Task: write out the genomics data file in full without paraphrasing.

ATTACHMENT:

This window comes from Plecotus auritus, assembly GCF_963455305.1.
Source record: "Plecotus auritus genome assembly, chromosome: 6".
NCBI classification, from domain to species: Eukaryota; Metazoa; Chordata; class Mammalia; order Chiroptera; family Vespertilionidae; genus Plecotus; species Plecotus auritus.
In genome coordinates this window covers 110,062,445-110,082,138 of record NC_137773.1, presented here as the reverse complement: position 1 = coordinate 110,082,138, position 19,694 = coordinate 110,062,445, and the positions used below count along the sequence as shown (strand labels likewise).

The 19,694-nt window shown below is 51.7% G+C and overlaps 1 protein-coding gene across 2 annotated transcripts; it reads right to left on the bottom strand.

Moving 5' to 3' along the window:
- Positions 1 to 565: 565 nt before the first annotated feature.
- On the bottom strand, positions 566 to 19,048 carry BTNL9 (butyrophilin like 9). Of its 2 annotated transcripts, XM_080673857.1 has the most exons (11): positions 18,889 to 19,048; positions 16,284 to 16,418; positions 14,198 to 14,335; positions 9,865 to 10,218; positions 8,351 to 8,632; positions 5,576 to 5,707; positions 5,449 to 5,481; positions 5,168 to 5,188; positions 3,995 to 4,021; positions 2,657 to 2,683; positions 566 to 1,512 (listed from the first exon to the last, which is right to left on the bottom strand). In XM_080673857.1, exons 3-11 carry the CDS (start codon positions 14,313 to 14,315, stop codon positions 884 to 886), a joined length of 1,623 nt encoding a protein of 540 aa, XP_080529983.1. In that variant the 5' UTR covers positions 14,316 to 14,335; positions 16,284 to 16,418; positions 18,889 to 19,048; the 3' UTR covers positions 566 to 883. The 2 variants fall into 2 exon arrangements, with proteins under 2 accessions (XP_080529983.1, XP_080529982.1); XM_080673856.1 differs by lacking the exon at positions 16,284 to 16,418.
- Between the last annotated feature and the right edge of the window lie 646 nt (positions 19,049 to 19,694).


This window comes from Plecotus auritus, assembly GCF_963455305.1.
Source record: "Plecotus auritus genome assembly, chromosome: 6".
NCBI classification, from domain to species: Eukaryota; Metazoa; Chordata; class Mammalia; order Chiroptera; family Vespertilionidae; genus Plecotus; species Plecotus auritus.
In genome coordinates this window covers 110,062,445-110,082,138 of record NC_137773.1, presented here as the reverse complement: position 1 = coordinate 110,082,138, position 19,694 = coordinate 110,062,445, and the positions used below count along the sequence as shown (strand labels likewise).

The 19,694-nt window shown below is 51.7% G+C and overlaps 1 protein-coding gene across 2 annotated transcripts; it reads right to left on the bottom strand.

Moving 5' to 3' along the window:
- Positions 1 to 565: 565 nt before the first annotated feature.
- On the bottom strand, positions 566 to 19,048 carry BTNL9 (butyrophilin like 9). Of its 2 annotated transcripts, XM_080673857.1 has the most exons (11): positions 18,889 to 19,048; positions 16,284 to 16,418; positions 14,198 to 14,335; positions 9,865 to 10,218; positions 8,351 to 8,632; positions 5,576 to 5,707; positions 5,449 to 5,481; positions 5,168 to 5,188; positions 3,995 to 4,021; positions 2,657 to 2,683; positions 566 to 1,512 (listed from the first exon to the last, which is right to left on the bottom strand). In XM_080673857.1, exons 3-11 carry the CDS (start codon positions 14,313 to 14,315, stop codon positions 884 to 886), a joined length of 1,623 nt encoding a protein of 540 aa, XP_080529983.1. In that variant the 5' UTR covers positions 14,316 to 14,335; positions 16,284 to 16,418; positions 18,889 to 19,048; the 3' UTR covers positions 566 to 883. The 2 variants fall into 2 exon arrangements, with proteins under 2 accessions (XP_080529983.1, XP_080529982.1); XM_080673856.1 differs by lacking the exon at positions 16,284 to 16,418.
- Between the last annotated feature and the right edge of the window lie 646 nt (positions 19,049 to 19,694).